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Consider a nonlinear optimization problem of the form \begin{align} \min_{x}&\quad f(x)\\ \nonumber \text{subject to } \quad&h_i(x) = 0,\,i=1,\ldots,I\\ \nonumber \quad&g_j(x) \le 0,\,j=1,\ldots,J\\ \nonumber \quad&x\in X\subseteq\mathbb{R}^n \end{align}

I understand the intuitive meaning of the dual variable associated with an inequality constraint, $h_i(x)\le0$ -- it can be interpreted as the change in the objective value when we relax the constraint by a small amount (say change $0$ to some $\alpha>0$).

On the other hand, the dual variables for equality constraints are, in general, unrestricted in sign. Can someone provide some intuition for what the dual variables of an equality constraint mean?

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Here's the way I think of it: in unconstrained optimization, you can think of $-\nabla f$ as a "force" that pulls any point in $\mathbb{R}^n$ towards the local minimum. You are at the minimum when $\nabla f =0$.

Now suppose you have some constraints (equality or inequality). The point feels a force in the $-\nabla f$ direction, but is constrained to move tangentially to the level sets of any active constraints at the current point. The point is at a minimum when $\nabla f$ is in the span of the $\nabla h$ and the $\nabla g$ for the active inequality constraints.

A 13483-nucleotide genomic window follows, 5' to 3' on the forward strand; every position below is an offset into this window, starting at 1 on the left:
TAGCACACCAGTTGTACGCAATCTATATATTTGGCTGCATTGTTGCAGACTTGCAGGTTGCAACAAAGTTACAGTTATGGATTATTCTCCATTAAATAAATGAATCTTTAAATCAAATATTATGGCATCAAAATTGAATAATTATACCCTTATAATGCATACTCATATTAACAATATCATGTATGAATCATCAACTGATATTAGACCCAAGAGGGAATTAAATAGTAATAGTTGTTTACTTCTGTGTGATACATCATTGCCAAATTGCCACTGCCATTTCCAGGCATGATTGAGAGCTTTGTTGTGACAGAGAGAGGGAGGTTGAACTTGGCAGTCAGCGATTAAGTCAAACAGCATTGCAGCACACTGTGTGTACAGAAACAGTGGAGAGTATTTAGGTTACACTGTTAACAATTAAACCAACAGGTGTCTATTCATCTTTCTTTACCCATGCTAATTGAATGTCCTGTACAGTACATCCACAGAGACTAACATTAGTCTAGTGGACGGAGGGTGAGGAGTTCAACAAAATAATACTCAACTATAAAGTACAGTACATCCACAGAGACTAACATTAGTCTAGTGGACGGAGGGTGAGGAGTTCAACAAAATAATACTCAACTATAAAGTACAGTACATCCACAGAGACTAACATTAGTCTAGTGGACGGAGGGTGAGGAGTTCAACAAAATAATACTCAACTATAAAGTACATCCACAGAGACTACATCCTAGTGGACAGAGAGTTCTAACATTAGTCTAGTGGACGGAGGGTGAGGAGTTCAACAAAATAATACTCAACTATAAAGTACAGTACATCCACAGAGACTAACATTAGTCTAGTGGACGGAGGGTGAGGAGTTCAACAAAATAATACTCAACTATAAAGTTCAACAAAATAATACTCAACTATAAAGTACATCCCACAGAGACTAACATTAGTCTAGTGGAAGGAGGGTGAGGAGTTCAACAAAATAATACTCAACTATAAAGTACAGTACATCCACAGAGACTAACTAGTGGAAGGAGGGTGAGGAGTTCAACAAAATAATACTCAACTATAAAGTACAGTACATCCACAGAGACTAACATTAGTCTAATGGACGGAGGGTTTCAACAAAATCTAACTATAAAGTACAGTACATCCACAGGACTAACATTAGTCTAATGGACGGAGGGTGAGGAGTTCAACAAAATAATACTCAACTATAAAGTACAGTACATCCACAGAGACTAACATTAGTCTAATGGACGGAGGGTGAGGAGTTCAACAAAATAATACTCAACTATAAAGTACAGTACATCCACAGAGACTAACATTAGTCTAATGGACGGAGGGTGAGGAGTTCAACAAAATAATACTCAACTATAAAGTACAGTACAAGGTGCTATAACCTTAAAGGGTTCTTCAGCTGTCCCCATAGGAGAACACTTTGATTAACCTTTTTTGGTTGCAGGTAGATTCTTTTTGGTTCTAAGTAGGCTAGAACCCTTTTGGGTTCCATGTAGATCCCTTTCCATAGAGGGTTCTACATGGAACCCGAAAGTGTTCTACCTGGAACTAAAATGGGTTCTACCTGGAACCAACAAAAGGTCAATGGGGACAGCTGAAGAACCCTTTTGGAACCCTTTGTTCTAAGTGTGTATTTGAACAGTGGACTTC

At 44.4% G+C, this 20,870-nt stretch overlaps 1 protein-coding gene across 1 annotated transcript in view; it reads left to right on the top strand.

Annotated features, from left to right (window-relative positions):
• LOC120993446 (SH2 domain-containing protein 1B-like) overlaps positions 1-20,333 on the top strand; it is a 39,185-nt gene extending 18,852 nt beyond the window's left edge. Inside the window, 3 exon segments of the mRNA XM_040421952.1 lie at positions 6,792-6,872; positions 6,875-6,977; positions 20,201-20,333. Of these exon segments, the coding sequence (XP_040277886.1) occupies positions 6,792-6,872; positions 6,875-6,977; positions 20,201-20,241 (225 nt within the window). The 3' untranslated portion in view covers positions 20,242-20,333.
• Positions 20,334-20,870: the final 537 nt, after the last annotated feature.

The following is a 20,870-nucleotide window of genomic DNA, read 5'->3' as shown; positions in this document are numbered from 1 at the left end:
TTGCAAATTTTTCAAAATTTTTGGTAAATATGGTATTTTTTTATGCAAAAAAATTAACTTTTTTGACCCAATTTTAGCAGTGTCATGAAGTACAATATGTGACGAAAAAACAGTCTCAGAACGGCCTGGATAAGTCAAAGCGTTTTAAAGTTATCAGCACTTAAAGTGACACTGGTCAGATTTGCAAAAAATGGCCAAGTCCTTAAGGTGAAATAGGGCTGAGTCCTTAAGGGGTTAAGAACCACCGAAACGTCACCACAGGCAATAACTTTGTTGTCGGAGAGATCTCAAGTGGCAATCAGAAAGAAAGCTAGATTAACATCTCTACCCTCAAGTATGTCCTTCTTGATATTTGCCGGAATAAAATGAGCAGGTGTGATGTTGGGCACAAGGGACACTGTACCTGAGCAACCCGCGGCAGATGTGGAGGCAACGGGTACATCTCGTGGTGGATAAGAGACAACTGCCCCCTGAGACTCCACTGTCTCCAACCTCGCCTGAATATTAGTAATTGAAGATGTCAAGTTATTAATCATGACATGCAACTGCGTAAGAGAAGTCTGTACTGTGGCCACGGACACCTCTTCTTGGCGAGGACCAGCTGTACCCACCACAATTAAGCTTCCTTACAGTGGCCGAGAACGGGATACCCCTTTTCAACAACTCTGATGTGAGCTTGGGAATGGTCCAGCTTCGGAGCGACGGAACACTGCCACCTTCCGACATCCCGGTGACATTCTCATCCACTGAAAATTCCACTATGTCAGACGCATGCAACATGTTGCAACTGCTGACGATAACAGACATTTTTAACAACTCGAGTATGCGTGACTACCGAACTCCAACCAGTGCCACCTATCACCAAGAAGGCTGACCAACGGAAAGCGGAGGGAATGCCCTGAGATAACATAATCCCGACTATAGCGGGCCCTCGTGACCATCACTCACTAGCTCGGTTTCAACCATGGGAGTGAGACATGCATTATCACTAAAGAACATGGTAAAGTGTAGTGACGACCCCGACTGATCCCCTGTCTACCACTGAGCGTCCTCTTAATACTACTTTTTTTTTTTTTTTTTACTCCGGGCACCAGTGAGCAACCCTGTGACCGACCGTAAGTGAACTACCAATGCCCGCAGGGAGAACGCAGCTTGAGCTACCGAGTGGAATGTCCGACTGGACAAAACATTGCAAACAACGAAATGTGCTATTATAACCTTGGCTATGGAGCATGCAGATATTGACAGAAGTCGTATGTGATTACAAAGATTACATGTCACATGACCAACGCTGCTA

The $\lambda \nabla h$ can be thought of as a set of forces just strong enough to exactly counteract the components of $-\nabla f$ that would push the point into the inadmissible region. If the constraint gradients are orthogonal then $\lambda \nabla h$ is the infinitesimal change in the value of the constraint $h(x)$ due to infinitesimally moving $x$ in the $-\nabla f$ direction. The sign of $\lambda$ tells you whether this motion would take the point into the region $h<0$ or $h>0$, i.e. whether the constraint is "pushing" or "pulling" the point to keep it on $h=0$. (Inequality constraints can only push which is why their Lagrange multipliers are always positive.) In general this interpretation is not quite accurate, since the $\nabla h$ are not usually orthogonal to each other: the force from constraint $h_1$ can help or hinder keeping $x$ out of $h_2$'s inadmissible region.

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